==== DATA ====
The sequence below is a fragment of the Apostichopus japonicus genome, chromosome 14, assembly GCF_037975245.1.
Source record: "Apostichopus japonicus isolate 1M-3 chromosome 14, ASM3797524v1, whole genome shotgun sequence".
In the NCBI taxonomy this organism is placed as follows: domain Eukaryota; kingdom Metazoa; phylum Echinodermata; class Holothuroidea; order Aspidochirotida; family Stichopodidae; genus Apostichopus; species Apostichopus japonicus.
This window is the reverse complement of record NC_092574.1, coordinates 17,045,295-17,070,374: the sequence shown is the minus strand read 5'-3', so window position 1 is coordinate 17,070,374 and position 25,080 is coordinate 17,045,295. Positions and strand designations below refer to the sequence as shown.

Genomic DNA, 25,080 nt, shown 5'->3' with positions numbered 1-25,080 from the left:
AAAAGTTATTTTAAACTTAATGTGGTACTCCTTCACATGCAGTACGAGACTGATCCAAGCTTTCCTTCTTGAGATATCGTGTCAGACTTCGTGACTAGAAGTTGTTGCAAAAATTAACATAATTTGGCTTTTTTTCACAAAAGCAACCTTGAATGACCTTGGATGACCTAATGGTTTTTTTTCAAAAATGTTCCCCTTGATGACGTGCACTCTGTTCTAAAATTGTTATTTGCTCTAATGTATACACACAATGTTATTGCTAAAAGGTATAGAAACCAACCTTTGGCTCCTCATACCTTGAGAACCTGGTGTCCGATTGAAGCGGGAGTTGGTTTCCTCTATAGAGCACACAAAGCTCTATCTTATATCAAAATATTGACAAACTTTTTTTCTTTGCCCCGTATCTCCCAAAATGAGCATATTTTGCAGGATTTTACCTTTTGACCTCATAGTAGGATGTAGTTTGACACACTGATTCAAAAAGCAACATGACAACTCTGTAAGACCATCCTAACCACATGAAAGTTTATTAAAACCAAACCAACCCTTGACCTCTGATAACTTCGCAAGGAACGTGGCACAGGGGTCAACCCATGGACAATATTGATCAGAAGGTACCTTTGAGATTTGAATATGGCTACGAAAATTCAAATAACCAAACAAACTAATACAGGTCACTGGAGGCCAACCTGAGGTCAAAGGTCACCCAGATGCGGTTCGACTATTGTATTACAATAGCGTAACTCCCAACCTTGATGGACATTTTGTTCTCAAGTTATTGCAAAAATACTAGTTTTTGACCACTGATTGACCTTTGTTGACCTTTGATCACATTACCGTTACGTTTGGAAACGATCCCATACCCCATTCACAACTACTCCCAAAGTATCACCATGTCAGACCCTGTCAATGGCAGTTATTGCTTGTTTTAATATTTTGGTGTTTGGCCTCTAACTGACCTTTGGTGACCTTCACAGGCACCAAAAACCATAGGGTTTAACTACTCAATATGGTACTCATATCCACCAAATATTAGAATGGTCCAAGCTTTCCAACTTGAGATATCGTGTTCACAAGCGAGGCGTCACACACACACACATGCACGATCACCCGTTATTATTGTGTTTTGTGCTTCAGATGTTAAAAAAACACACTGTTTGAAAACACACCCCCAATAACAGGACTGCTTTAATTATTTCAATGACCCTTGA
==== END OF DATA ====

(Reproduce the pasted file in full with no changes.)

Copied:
The sequence below is a fragment of the Apostichopus japonicus genome, chromosome 14, assembly GCF_037975245.1.
Source record: "Apostichopus japonicus isolate 1M-3 chromosome 14, ASM3797524v1, whole genome shotgun sequence".
In the NCBI taxonomy this organism is placed as follows: domain Eukaryota; kingdom Metazoa; phylum Echinodermata; class Holothuroidea; order Aspidochirotida; family Stichopodidae; genus Apostichopus; species Apostichopus japonicus.
This window is the reverse complement of record NC_092574.1, coordinates 17,045,295-17,070,374: the sequence shown is the minus strand read 5'-3', so window position 1 is coordinate 17,070,374 and position 25,080 is coordinate 17,045,295. Positions and strand designations below refer to the sequence as shown.

Genomic DNA, 25,080 nt, shown 5'->3' with positions numbered 1-25,080 from the left:
AAAAGTTATTTTAAACTTAATGTGGTACTCCTTCACATGCAGTACGAGACTGATCCAAGCTTTCCTTCTTGAGATATCGTGTCAGACTTCGTGACTAGAAGTTGTTGCAAAAATTAACATAATTTGGCTTTTTTTCACAAAAGCAACCTTGAATGACCTTGGATGACCTAATGGTTTTTTTTCAAAAATGTTCCCCTTGATGACGTGCACTCTGTTCTAAAATTGTTATTTGCTCTAATGTATACACACAATGTTATTGCTAAAAGGTATAGAAACCAACCTTTGGCTCCTCATACCTTGAGAACCTGGTGTCCGATTGAAGCGGGAGTTGGTTTCCTCTATAGAGCACACAAAGCTCTATCTTATATCAAAATATTGACAAACTTTTTTTCTTTGCCCCGTATCTCCCAAAATGAGCATATTTTGCAGGATTTTACCTTTTGACCTCATAGTAGGATGTAGTTTGACACACTGATTCAAAAAGCAACATGACAACTCTGTAAGACCATCCTAACCACATGAAAGTTTATTAAAACCAAACCAACCCTTGACCTCTGATAACTTCGCAAGGAACGTGGCACAGGGGTCAACCCATGGACAATATTGATCAGAAGGTACCTTTGAGATTTGAATATGGCTACGAAAATTCAAATAACCAAACAAACTAATACAGGTCACTGGAGGCCAACCTGAGGTCAAAGGTCACCCAGATGCGGTTCGACTATTGTATTACAATAGCGTAACTCCCAACCTTGATGGACATTTTGTTCTCAAGTTATTGCAAAAATACTAGTTTTTGACCACTGATTGACCTTTGTTGACCTTTGATCACATTACCGTTACGTTTGGAAACGATCCCATACCCCATTCACAACTACTCCCAAAGTATCACCATGTCAGACCCTGTCAATGGCAGTTATTGCTTGTTTTAATATTTTGGTGTTTGGCCTCTAACTGACCTTTGGTGACCTTCACAGGCACCAAAAACCATAGGGTTTAACTACTCAATATGGTACTCATATCCACCAAATATTAGAATGGTCCAAGCTTTCCAACTTGAGATATCGTGTTCACAAGCGAGGCGTCACACACACACACATGCACGATCACCCGTTATTATTGTGTTTTGTGCTTCAGATGTTAAAAAAACACACTGTTTGAAAACACACCCCCAATAACAGGACTGCTTTAATTATTTCAATGACCCTTGA